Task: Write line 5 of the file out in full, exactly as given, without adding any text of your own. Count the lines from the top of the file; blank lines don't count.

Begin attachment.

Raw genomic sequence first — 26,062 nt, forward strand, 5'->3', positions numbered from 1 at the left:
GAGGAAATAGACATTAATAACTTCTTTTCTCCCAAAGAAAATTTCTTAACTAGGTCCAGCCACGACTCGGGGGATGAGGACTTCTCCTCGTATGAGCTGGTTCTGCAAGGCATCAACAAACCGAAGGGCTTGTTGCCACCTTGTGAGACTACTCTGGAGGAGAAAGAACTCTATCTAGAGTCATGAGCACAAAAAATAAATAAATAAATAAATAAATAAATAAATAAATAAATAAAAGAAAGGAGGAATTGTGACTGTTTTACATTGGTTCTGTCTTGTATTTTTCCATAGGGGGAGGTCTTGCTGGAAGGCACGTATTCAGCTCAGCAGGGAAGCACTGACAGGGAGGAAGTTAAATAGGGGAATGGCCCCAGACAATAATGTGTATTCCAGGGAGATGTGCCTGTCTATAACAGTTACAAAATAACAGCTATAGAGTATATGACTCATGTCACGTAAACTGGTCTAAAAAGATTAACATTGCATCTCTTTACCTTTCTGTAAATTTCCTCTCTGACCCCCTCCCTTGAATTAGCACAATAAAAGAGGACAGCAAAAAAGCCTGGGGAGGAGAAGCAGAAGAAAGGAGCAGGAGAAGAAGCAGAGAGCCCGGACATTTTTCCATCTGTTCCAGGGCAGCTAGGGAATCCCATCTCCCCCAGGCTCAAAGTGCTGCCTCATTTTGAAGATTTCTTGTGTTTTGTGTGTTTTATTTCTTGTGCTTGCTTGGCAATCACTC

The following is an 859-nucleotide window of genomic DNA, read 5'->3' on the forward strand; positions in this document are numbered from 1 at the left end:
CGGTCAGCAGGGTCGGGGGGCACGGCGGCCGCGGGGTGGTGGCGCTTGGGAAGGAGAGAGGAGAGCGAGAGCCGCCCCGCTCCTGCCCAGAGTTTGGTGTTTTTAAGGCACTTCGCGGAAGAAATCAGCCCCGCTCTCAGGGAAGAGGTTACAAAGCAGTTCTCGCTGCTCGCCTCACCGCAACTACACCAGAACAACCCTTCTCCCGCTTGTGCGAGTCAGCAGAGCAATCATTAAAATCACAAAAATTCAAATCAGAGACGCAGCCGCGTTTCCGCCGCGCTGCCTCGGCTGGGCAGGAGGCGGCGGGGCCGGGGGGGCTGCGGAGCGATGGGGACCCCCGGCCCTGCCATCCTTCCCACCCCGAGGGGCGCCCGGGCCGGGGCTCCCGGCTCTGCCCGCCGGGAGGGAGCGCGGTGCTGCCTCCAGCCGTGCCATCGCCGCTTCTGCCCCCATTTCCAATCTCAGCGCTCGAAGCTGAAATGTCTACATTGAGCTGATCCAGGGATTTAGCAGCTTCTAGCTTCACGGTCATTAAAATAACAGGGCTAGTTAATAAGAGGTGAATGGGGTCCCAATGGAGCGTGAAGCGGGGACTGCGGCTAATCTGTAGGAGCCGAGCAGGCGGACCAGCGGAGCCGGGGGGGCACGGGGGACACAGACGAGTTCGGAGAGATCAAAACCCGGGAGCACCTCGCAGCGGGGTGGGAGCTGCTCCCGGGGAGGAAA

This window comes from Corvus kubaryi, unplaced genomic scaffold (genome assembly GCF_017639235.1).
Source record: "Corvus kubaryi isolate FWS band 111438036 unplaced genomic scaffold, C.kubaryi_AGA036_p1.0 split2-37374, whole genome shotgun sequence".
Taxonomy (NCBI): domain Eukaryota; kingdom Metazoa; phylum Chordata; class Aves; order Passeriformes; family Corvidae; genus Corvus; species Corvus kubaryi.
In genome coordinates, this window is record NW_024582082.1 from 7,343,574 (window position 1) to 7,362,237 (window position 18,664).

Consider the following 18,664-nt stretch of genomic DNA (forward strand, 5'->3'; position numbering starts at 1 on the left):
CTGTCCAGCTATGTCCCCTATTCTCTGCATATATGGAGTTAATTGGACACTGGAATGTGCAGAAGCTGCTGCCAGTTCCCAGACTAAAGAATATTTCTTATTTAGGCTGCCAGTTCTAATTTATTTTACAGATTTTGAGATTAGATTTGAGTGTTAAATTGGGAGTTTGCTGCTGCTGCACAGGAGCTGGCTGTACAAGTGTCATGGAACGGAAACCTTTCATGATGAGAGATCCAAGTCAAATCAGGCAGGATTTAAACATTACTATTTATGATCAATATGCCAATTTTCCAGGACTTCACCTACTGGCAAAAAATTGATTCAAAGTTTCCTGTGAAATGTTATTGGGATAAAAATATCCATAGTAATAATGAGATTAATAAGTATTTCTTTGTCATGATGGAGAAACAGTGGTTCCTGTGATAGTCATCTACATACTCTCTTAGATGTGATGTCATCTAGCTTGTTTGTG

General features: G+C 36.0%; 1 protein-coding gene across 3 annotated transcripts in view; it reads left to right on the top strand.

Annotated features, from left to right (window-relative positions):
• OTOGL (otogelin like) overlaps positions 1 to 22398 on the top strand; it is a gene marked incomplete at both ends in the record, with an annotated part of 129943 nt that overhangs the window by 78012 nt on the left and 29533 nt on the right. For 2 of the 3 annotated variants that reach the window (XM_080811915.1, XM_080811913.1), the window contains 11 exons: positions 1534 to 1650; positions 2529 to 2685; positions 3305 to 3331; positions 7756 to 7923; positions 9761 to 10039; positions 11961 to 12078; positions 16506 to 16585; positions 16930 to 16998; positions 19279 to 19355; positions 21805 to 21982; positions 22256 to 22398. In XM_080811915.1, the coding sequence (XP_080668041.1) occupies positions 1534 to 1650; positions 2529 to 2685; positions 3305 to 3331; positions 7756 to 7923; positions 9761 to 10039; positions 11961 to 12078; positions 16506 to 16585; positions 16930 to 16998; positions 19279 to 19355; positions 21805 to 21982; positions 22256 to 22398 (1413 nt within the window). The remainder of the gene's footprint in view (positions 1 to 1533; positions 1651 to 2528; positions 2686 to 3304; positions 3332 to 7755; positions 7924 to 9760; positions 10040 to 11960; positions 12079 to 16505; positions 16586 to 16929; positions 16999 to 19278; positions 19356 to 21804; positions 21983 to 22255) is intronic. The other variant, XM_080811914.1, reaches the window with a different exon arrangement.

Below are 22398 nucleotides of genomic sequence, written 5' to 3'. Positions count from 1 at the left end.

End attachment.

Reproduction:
This window comes from Corvus kubaryi, unplaced genomic scaffold (genome assembly GCF_017639235.1).